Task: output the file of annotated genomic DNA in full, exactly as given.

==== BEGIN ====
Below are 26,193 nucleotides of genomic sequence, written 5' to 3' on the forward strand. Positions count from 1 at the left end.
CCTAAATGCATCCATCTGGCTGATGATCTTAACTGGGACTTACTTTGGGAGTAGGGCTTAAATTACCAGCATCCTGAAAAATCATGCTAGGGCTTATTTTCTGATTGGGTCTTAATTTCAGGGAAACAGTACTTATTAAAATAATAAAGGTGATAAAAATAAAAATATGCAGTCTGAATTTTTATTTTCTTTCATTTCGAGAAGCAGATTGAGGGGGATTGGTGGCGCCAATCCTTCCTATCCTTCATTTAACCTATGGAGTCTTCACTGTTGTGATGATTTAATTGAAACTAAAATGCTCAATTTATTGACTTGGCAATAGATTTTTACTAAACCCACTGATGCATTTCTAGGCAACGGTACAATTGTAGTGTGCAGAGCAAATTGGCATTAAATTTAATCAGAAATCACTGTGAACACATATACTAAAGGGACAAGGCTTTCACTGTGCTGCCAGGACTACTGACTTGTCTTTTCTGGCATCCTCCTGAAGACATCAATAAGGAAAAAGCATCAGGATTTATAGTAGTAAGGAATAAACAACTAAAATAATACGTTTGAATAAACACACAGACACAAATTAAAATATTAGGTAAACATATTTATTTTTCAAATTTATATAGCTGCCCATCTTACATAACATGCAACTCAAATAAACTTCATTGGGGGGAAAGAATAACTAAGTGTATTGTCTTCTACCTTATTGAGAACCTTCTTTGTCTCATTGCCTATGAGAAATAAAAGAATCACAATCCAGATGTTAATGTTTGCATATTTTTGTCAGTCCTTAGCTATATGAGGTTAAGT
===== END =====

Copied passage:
Below are 26,193 nucleotides of genomic sequence, written 5' to 3' on the forward strand. Positions count from 1 at the left end.
CCTAAATGCATCCATCTGGCTGATGATCTTAACTGGGACTTACTTTGGGAGTAGGGCTTAAATTACCAGCATCCTGAAAAATCATGCTAGGGCTTATTTTCTGATTGGGTCTTAATTTCAGGGAAACAGTACTTATTAAAATAATAAAGGTGATAAAAATAAAAATATGCAGTCTGAATTTTTATTTTCTTTCATTTCGAGAAGCAGATTGAGGGGGATTGGTGGCGCCAATCCTTCCTATCCTTCATTTAACCTATGGAGTCTTCACTGTTGTGATGATTTAATTGAAACTAAAATGCTCAATTTATTGACTTGGCAATAGATTTTTACTAAACCCACTGATGCATTTCTAGGCAACGGTACAATTGTAGTGTGCAGAGCAAATTGGCATTAAATTTAATCAGAAATCACTGTGAACACATATACTAAAGGGACAAGGCTTTCACTGTGCTGCCAGGACTACTGACTTGTCTTTTCTGGCATCCTCCTGAAGACATCAATAAGGAAAAAGCATCAGGATTTATAGTAGTAAGGAATAAACAACTAAAATAATACGTTTGAATAAACACACAGACACAAATTAAAATATTAGGTAAACATATTTATTTTTCAAATTTATATAGCTGCCCATCTTACATAACATGCAACTCAAATAAACTTCATTGGGGGGAAAGAATAACTAAGTGTATTGTCTTCTACCTTATTGAGAACCTTCTTTGTCTCATTGCCTATGAGAAATAAAAGAATCACAATCCAGATGTTAATGTTTGCATATTTTTGTCAGTCCTTAGCTATATGAGGTTAAGT